“We’re going to create an energy superhighway,” Mr. Obama said when making the announcement at Florida Power & Light Co.’s DeSoto Next Generation Solar Energy Center in Arcadia, Fla., one of the country’s biggest solar-power facilities.

Taking care of small moving needs

Filed under: Business — Tags: , , , , , , , — David Kirkpatrick @ 1:49 am

Sometimes moving doesn’t require the full-court press of relocated an entire household of possessions. Maybe you’re a student moving into a dorm or apartment at school, or a senior downsizing from a home to a retirement apartment or senior living facility, or possibly you have a second home by the lake or for vacations and need relocate some possessions to the second home. The answer for any of these scenarios is the goNavis Navis Pack & Ship for small moving needs.

Traditional full-household moving services can be expensive, and if you only have small moving needs you can end up paying for unused service if your total move comes in under a minimum weight fee. Navis’s Pack & Ship has no minimum because it’s designed for small moves. The service can even save money over do-it-yourself moves when you take the total cost into account. Costs such as time spent, moving vehicle rental, fuel and more.

Hit the link for the full story on Pack & Ship from goNavis.

Here’s a sample from the link:

Why large movers, residential customers, retirement communities, and commercial shippers look to Navis Pack & Ship for small moving solutions:

1. Safety: We ensure that your small move shipment of furniture, heirlooms, or other fragile, large, awkward, and valuable items are delivered intact, on time, on budget, and with the pick up and delivery options that best suit your needs.

2. Hassle-free: Moving is stressful. We take care of all your small move headaches from anywhere in the US and Canada to anywhere in the world.

3. Temporary storage: If you’re a student who needs storage for the summer, or a senior who needs storage during your transition, we can ship your small move to our warehouse and deliver your goods to you later.

4. No hidden charges: We never perform a small move or handle a shipment without providing you with a clear, written estimate of our price and services.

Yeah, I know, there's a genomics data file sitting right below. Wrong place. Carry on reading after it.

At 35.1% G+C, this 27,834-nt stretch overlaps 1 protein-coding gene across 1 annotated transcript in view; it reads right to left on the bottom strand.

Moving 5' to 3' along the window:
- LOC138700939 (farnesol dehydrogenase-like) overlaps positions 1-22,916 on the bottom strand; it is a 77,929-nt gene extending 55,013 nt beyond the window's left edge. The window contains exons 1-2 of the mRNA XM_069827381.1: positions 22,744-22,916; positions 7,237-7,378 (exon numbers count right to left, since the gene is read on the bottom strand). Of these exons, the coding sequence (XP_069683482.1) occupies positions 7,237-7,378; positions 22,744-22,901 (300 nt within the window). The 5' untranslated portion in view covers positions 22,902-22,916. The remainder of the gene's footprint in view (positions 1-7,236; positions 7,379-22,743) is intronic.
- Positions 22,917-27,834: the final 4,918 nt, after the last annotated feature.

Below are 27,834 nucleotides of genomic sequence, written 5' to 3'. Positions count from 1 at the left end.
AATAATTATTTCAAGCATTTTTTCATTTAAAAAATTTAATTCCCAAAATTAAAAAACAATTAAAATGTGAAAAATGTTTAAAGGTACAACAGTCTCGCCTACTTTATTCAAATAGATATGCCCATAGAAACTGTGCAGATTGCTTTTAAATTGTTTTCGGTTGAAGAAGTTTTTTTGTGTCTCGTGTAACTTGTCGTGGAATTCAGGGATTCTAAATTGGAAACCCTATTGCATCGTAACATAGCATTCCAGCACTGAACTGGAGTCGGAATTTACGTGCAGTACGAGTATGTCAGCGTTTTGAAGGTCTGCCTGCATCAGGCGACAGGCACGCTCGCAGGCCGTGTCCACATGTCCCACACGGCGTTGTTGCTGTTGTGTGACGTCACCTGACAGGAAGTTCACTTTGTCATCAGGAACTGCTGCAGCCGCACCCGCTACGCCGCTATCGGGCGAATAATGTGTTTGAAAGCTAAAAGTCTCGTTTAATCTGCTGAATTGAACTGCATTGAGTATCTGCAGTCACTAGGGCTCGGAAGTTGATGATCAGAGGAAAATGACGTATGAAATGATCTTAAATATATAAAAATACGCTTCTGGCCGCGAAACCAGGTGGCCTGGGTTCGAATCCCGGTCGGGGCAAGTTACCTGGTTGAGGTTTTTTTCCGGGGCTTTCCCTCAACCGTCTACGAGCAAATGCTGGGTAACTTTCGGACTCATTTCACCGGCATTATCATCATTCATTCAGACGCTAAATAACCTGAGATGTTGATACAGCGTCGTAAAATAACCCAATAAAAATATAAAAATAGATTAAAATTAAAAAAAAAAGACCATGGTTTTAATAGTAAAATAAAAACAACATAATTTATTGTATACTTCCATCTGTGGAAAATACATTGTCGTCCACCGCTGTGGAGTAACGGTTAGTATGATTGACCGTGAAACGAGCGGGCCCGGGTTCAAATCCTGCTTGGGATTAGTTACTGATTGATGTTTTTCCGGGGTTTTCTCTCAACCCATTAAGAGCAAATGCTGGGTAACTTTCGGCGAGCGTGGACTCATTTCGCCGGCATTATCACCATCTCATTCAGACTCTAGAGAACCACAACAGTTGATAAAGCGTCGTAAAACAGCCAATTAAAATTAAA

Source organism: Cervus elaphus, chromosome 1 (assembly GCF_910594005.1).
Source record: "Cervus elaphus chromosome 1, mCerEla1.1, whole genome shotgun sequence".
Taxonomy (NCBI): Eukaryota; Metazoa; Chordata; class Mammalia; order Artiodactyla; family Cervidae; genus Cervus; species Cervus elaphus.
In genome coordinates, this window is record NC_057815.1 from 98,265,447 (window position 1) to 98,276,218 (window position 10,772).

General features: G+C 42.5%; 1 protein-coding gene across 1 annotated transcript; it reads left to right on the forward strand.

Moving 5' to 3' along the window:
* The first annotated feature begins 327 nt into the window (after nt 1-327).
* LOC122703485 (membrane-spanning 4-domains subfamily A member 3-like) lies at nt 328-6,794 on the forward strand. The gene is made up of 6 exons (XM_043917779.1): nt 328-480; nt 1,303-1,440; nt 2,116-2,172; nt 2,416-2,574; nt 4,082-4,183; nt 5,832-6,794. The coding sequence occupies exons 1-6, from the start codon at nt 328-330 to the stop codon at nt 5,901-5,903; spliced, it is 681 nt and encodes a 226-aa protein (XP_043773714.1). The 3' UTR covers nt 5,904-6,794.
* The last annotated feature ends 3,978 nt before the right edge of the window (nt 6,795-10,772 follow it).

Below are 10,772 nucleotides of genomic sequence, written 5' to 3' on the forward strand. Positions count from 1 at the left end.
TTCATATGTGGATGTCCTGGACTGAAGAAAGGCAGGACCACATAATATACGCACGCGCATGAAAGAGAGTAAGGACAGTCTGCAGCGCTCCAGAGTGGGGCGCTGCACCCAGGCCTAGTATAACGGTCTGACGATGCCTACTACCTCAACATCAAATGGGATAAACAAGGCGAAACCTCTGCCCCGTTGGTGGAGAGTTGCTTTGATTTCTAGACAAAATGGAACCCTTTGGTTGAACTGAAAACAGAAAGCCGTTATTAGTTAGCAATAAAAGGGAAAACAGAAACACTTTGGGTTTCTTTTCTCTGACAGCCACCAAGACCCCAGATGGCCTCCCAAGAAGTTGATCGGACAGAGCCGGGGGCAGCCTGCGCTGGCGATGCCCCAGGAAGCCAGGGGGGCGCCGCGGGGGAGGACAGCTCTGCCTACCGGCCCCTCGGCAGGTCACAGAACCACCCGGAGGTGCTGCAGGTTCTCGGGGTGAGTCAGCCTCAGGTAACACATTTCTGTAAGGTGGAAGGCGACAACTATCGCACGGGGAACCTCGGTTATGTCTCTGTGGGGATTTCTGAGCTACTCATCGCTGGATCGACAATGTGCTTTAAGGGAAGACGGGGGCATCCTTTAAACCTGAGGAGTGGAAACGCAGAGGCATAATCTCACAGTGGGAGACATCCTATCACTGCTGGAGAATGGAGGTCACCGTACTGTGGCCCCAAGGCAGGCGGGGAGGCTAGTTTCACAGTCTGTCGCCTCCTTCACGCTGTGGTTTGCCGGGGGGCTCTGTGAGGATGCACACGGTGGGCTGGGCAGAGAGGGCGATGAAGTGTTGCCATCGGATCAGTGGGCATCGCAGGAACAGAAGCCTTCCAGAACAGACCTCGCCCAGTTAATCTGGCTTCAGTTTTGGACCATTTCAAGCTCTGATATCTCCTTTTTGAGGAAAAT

5. Protection: Transit insurance is available on everything we pack and ship.

October 28, 2009

ARPA-E

Government funded skunk works for energy.

From the link:

Its mission is to identify “revolutionary advances in fundamental sciences,” then translate these advances into “technological innovations,” particularly in areas where industry won’t do this on its own because the technology is considered too risky. In some ways ARPA-E is supposed to be for energy technologies what DARPA (Defense Advanced Research Projects Agency) is for the military. That agency had its hand in the development of a number of revolutionary new technologies, including Arpanet, the precursor to the Internet.

The first batch of ARPA-E projects is certainly fascinating. It includes projects that could improve the performance of current energy technologies by many times, slashing the cost of solar panels and batteries, for example. If they succeed, the world could be a different place. Renewable energy could out-compete fossil fuels without the help of subsidies and long-range electric cars could become widely affordable, challenging the dominance of the internal combustion engine.

 

Digial Rights Management …

Filed under: Arts, Business, Media, Technology — Tags: , , , , — David Kirkpatrick @ 3:35 pm

illustrated

.

flickr / Martin Krzywinski

This image is great. For the life of me I remain astounded by the success of the iPod/iTunes. I understand the branding quick-to-market aspects, but the iPod is a terrible tech device and standard. Ridiculous proprietary files, a history of just crippling DRM and many, many, many better and less expensive options out there. I know multiple people who lost massive collections of iTunes music because of the non-consumer/non-user friendly backbone of the service.